Victorian London - Entertainment and Recreation - Museums, Public Buildings and Galleries - Whitechapel Gallery

Permanent Picture Gallery for Whitechapel

Building an Art Centre in Poor Quarters under a Scheme of the Charity Commissioners

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The work of building the art gallery in Whitechapel is proceeding apace. It is just a couple of months ago since Viscount Peel laid the foundation stone, and the walls of what promises to be a unique institution are beginning to assert themselves as a feature of the Whitechapel road. The picture gallery in being erected on the west side of the Public Library. Mr. Harrison Townsend has prepared a design to harmonise with the pretty library building.
    The movement is an old one in Whitechapel. Even since Canon Barnett started the now famous Whitechapel Picture Exhibitions it has been his dream to see a permanent Art Gallery established. The exhibitions which are now held annually in the Board Schools adjoining Toynbee Hall can only remain open for a period of three weeks about East time. The great success of these annual exhibitions points to the success of the permanent gallery.
    The new gallery is to be governed under a scheme of the Charity Commissioners. This scheme vests the management in seventeen trustees, comprising thirteen representative trustees and four co-opted members. Three of the Trustees are to be elected by the London Parochial Charities, three by the Library Commissioners for Whitechapel, two by the Governing body of Toynbee Hall, and one each by the Technical Education Board, the Drapers' Company, Commissioners of Sir John Cass's Foundation, the Department of Science and Art, and the President of the Royal Academy. Each member will be expected to serve a term of four years. The first co-opted members are Mrs. H. O. Barnett, Mr. H.L.W.Lawson, L.C.C., Mr. W.Blyth, and Mr. E. Speyer. Under the scheme it is provided that the Gallery shall be used for free loan exhibitions of high-class modern pictures which have been exhibition at one of the chief London or foreign exhibitions; free exhibitions of objects from museums illustrating periods in history or forms of industry and art; free exhibitions of work done by school children of the people resident in the neighbourhood of the gallery; and free exhibitions of works of art and industry.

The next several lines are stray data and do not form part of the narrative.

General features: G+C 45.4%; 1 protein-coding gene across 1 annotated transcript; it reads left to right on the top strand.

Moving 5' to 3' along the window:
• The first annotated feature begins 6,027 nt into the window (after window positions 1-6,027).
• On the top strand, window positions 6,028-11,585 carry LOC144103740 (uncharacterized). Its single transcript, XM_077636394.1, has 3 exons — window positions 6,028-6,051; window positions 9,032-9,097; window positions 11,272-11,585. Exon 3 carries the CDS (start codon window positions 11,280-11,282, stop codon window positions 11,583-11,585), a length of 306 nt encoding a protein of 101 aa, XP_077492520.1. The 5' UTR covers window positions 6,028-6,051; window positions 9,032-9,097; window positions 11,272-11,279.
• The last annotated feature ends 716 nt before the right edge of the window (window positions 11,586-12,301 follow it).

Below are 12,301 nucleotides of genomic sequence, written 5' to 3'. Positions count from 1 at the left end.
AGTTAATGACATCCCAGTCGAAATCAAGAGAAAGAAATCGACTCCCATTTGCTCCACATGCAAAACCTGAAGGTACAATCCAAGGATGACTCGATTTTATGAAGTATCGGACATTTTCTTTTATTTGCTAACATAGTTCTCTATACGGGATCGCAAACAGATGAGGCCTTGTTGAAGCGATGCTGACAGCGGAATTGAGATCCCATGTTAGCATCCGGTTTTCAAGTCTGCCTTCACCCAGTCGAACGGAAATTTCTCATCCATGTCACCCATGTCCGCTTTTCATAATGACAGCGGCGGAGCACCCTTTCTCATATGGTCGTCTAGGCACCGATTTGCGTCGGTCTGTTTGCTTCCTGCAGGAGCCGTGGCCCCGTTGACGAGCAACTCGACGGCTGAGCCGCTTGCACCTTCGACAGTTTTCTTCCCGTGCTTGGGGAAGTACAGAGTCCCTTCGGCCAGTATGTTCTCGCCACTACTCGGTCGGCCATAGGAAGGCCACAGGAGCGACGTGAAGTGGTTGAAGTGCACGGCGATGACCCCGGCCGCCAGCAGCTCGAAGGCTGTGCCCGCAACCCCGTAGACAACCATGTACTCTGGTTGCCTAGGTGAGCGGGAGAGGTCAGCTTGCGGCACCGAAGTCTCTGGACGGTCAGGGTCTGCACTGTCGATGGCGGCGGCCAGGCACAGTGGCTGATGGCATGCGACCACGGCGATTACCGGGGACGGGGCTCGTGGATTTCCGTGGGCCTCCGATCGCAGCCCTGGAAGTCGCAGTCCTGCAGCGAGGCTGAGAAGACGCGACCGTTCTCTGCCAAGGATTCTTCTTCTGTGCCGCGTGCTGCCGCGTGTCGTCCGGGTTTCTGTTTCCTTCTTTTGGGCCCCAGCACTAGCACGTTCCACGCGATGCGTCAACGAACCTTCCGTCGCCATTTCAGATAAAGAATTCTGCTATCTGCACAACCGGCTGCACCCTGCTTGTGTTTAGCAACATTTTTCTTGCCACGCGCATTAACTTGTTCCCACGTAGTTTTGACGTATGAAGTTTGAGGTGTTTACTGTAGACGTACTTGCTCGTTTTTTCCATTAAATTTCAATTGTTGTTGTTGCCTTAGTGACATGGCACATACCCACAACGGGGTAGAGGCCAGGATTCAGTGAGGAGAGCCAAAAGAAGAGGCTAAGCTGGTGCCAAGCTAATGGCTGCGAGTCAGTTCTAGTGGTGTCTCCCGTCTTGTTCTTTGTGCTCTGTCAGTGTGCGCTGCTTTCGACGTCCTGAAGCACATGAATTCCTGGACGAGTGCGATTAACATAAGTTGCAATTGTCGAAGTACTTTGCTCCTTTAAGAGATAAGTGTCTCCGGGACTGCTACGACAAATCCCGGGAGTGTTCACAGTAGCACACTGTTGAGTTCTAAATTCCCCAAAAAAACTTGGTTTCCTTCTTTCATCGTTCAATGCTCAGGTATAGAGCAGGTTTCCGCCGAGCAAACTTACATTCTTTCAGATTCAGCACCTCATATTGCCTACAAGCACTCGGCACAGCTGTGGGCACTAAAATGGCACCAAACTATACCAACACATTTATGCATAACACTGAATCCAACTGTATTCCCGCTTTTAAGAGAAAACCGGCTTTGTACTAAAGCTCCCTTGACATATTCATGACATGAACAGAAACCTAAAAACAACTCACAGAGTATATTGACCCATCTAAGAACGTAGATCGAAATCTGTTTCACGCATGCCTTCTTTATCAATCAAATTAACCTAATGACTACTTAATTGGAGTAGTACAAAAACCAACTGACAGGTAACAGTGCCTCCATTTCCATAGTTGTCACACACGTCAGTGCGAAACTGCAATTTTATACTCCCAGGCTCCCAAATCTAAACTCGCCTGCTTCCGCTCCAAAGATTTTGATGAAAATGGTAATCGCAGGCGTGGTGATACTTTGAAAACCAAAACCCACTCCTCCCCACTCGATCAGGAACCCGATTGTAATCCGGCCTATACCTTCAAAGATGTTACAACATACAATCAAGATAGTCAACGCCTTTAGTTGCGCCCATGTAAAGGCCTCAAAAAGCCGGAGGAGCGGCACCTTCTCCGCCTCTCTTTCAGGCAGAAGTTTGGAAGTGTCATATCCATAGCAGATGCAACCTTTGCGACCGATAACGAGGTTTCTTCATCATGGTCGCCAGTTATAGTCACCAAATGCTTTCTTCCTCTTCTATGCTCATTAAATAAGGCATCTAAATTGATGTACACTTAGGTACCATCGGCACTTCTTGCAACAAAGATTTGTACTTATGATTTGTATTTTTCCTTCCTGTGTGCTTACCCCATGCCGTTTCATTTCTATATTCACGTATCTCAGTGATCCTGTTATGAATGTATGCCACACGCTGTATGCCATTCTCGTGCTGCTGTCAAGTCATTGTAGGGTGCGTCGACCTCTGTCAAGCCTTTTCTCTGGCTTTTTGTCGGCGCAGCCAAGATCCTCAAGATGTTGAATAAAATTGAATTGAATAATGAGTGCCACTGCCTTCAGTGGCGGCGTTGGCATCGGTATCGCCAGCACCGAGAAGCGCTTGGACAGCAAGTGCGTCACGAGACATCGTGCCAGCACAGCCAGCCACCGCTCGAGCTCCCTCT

The sum of 5000 has been given towards the cost of the building by Mr. Passmore Edwards, and the City Parochial Charities Trustees provide an endowment of 500 a year. . . . .
    We are enabled to reproduce the accompanying sketch of the art gallery by the courtesy of the editor of the Toynbee Record and Mr. Harrison Townsend, the architect. It is the work of Mr. Joseph Pennell.

Municipal Journal and London, February 9, 1899